To make the day extra special, end your day outdoors with a picnic. Make it pet-friendly with foods that both you and your pup can enjoy: Try whipping up these trail-mix bars that both of you can gobble up.

Create Your Own Found-Objects Fall Wreath

Homespun holiday is a huge thing this season and the easiest way to get the look is a DIY wreath you make from stuff you forage while out walking the dog. Don’t go stripping pinecones or branches—look for what’s on the ground (your dog will be a huge help here). If making a wreath seems complicated, trust us, it’s not. To get you started, we asked Jarret Yoshida, an interior design expert, and Dan Moynihan, a floral design expert, to share their pro tips for making a wreath using materials you can find on a walk in your neighborhood, in the woods or on the beach, as well as a few items from your local craft store.

What’s You’ll Need:

  • Natural materials gathered on your walk: twigs, evergreen branches, fall leaves, pinecones, acorns, etc.
  • Ready-made wreath frame (wire or foam, any size will work but 9” is best for most doors)
  • Hot glue gun and glue sticks
  • Pruning shears
  • Scissors
  • Ribbon of varying widths and colors
  • Paddle of 22-gauge green florist wire

What to Do:

  1. Lay out your found objects and wreath frame. If some of your branches are too large, trim with the pruning shears.
  2. Begin attaching your natural objects to the frame. It’s best to start with longer, lusher materials, such as branches of evergreen. Cut strips of wire and wind them around the stem of each branch, securing it to the wreath. Work around your frame clockwise until the entire frame is covered.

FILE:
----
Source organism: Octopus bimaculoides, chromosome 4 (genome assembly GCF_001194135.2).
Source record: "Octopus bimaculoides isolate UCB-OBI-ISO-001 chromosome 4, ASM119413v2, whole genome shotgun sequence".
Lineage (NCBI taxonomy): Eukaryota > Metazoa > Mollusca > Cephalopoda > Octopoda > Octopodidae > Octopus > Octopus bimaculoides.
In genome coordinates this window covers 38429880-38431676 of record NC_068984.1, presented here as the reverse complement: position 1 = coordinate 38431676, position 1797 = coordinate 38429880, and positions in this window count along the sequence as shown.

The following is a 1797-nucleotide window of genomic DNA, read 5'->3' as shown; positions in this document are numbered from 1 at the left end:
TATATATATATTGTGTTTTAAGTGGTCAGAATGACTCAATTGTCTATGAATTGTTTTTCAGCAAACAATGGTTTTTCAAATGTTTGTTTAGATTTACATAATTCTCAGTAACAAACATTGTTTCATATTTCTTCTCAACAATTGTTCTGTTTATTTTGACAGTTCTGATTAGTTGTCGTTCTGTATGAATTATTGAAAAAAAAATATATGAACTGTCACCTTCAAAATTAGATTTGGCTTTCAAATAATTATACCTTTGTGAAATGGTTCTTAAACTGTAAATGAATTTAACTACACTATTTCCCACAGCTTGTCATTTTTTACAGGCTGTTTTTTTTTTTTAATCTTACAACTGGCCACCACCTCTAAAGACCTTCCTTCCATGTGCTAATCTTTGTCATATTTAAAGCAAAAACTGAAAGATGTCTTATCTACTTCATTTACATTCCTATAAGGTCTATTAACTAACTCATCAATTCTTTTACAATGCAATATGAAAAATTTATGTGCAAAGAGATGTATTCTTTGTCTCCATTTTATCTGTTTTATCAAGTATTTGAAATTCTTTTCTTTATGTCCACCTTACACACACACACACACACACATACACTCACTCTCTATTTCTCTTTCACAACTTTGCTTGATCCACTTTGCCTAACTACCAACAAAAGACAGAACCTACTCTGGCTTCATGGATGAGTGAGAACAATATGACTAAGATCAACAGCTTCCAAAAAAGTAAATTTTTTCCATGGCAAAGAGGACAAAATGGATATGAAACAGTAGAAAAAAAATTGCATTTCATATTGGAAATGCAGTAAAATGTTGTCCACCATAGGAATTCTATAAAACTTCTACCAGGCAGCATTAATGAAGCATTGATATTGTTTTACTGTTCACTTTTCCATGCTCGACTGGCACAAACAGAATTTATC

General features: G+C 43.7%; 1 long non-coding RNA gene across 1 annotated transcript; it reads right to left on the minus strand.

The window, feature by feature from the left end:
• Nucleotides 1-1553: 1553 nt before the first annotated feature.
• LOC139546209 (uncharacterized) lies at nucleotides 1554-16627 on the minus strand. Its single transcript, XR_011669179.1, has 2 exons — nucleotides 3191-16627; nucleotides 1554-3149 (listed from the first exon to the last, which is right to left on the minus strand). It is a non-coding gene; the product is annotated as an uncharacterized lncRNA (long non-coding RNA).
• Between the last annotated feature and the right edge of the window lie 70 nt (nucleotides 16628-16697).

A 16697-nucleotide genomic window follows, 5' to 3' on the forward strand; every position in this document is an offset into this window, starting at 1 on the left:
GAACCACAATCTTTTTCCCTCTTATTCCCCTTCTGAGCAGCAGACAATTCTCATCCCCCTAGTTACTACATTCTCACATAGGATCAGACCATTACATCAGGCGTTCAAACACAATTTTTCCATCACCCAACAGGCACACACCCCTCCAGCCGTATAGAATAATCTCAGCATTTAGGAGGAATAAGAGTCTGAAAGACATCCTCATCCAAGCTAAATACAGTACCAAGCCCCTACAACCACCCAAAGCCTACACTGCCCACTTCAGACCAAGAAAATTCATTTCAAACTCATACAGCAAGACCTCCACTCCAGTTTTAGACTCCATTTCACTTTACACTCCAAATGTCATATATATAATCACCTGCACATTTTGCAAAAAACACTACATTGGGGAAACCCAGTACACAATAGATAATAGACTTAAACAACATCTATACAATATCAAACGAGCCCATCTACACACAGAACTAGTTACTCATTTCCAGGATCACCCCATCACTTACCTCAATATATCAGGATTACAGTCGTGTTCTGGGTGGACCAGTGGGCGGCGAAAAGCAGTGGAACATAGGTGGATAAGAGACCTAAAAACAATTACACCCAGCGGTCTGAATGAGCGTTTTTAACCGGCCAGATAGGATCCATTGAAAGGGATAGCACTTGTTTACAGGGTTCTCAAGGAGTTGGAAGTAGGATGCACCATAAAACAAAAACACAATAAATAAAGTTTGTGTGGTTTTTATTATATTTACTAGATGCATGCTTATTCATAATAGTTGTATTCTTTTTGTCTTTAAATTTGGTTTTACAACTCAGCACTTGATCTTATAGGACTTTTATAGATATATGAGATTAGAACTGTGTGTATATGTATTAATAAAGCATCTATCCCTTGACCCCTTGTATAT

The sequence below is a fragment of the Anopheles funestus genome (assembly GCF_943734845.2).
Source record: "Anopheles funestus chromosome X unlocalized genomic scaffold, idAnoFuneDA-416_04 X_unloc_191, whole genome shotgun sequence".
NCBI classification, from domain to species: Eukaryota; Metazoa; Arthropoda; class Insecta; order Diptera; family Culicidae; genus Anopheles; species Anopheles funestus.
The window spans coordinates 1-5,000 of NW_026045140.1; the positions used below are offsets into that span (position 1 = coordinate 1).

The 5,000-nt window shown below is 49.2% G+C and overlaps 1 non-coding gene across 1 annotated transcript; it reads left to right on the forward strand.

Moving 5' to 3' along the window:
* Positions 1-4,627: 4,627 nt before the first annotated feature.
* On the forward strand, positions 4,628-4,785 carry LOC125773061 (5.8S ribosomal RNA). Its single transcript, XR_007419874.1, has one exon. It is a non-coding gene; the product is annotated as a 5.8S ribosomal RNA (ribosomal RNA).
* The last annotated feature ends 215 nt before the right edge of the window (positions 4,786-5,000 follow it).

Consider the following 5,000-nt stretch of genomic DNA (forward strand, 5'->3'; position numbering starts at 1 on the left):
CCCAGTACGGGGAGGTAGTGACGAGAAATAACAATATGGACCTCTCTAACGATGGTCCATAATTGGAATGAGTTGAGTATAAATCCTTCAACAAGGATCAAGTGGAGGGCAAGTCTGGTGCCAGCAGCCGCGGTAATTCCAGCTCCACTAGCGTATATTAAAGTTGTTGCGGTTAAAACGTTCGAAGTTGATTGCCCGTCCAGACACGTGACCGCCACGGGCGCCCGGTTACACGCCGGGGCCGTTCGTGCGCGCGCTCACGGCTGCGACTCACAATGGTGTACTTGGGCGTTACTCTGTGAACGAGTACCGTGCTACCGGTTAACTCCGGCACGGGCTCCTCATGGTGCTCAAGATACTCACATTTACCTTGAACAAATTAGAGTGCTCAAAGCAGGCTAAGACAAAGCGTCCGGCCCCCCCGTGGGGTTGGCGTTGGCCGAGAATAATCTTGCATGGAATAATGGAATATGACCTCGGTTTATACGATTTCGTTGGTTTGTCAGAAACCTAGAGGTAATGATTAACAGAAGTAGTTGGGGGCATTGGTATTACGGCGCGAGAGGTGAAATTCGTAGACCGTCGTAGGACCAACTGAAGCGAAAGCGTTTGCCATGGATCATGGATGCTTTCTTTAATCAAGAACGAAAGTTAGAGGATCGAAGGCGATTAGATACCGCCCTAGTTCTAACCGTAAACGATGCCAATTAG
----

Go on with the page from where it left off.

3. As you add additional layers of natural objects, like autumn leaves and acorns, you can begin hot gluing, overlapping the materials to create a multidimensional wreath.
  4. If desired, you can tie bits of ribbon into bows and add them to your wreath with hot glue.
  5. Inspect your wreath for any gaps or loose objects. If done, allow hot glue to dry.
  6. Use a ribbon to create a loop and tie it to the top of the wreath to hang from your door.

Yoshida and Moynihan say to be extra careful if you decide to incorporate wild berries into your wreath.

“Many kinds of berries are toxic to both people and pets,” they say. “Don’t take chances with wild fruits if you’re unsure what they are.”

Snuggle Up Next to Your Home-built Fire Pit

Depending on where you live, a thick blanket may keep away the chill, but in colder climes, it’s time to think about adding a firepit to the backyard in time for Thanksgiving and the winter holidays. Doesn’t a Thanksgiving night spent star-gazing with your dog sound lovely?

There are countless options available for purchase online ranging from a few hundred to several thousand dollars, but if you’re feeling adventurous, This Old House has a step-by-step tutorial on building your very own (plus all the safety tips you need to know). You’ll need a few supplies like blocks, a shovel and safety equipment, but we think the effort will be well worth it and a long weekend is the perfect time to tackle the project.